If your business seems to be drifting aimlessly, then the Authoritative Leadership Style can be very effective in this type of situation.  The authoritative leader is an expert in dealing with the problems or challenges at hand, and they can clearly identify goals that will lead to success.  This leader also allows the employees themselves to figure out the best way to achieve those goals.

Coercive Leaders

The Coercive Leadership Style should be used with caution because it’s based on the concept of “command and control,” which usually causes a decrease in motivation among those that are interacting with this type of manager.  The coercive leader is most effective in situations where the company or group requires a complete turnaround.  It is also effective during disasters, or when dealing with under performing employees – usually as a last resort.

Ken Blanchard’s Situational Leadership Model

The second situational leadership model we’re going to discuss is derived from the leadership theory explained by Ken Blanchard and Paul Hersey.  In this model, Blanchard and Hersey describe two fundamental concepts: that of leadership style, as well as the development level of the person being led.

Situational Leadership Styles

Blanchard and Hersey characterized the situational leadership style in terms of the amount of the direction, and the support, that the leader provides to followers.  The situational leadership styles they described fall into the following four types:

Telling Leaders

The telling leader defines the roles and tasks for each follower, and then supervises them very closely.  All important decisions are made by the leader, and announced to the followers.  This means communication is predominantly one-way.   These leaders tell others what to do.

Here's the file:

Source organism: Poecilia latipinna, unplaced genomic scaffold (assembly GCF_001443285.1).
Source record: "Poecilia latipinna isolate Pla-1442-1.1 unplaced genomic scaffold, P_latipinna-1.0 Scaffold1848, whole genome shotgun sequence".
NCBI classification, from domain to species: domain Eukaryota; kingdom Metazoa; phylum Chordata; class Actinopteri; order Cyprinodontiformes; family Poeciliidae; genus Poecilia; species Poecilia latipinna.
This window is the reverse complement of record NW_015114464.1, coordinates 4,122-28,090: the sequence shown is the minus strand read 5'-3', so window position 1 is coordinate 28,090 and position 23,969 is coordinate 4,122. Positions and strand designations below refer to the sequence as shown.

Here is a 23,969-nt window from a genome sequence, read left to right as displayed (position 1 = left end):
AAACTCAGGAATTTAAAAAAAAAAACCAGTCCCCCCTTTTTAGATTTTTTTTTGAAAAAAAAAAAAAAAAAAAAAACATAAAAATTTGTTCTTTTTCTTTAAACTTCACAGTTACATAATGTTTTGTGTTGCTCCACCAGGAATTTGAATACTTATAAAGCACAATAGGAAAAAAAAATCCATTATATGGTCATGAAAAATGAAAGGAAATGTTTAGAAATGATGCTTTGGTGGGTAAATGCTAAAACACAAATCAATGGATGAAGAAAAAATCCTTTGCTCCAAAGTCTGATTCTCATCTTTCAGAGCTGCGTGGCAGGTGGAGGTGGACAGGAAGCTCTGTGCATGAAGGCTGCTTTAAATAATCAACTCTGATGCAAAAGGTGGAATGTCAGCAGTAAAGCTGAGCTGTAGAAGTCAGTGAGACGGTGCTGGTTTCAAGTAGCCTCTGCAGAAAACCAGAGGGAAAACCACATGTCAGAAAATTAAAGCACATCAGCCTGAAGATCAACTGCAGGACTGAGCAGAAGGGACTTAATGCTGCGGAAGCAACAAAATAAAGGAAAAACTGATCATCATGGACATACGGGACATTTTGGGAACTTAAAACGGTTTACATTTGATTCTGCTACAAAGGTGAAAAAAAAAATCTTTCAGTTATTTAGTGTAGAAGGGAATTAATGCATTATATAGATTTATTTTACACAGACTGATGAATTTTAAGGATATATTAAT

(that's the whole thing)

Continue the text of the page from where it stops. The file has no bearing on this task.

Selling Leaders

The selling leader defines the roles and the tasks of each follower, but also seeks ideas and suggestions from followers.  Decisions are made predominantly by the leader, but the communication style used is two-way.  These leaders are good at “selling” their ideas.

 Participating Leaders

A participating leader passes along the day-to-day decisions, such as dividing up the workload, to their followers.  The participating leader will help to facilitate discussions, and takes part in the decision-making process, but ultimate control is with the followers.

Delegating Leaders

The delegating leader is still involved in the workgroup’s decisions, and helps to solve problems, but the ultimate control is with the followers.  In fact, with this situational leadership style, the followers decide when to get the leader involved.

Development Levels of Followers

Blanchard and Hersey’s situational leadership model also recognized the importance of the development level of those being led.  Their theory states that the leader’s style needs to reflect, in part, the competence and commitment of the followers.  Those two dimensions were then used to derive the following four development levels of those being led:

  • Low Competence, High Commitment
  • Some Competence, Low Commitment
  • High Competence, Variable Commitment
  • High Competence, High Commitment

In Blanchard’s model of leadership, there exists an ideal type of leadership style to apply to each development level.  Much of that logic is the same as that found in Goleman’s model.

Implementing Situational Leadership

As mentioned earlier, implementing situational leadership in an organization is really nothing more than teaching managers how to recognize the strengths and weaknesses of each leadership style, and how this knowledge can be applied to a given work situation.  It’s also important for managers to recognize their intrinsic leadership style, because that will often be the style they will fall back into in times of stress.

Successful leaders in any organization are able to quickly recognize the correct style to apply in a given situation.  They make use of that style to achieve superior business results.  Regardless of the model or theory used to describe leadership styles, both Goleman and Blanchard agree on this last point:  flexibility is the key to success.

About the Author – Situational Leadership

Bill Sharlow is the Editor of  Copyright © 2004 – 2010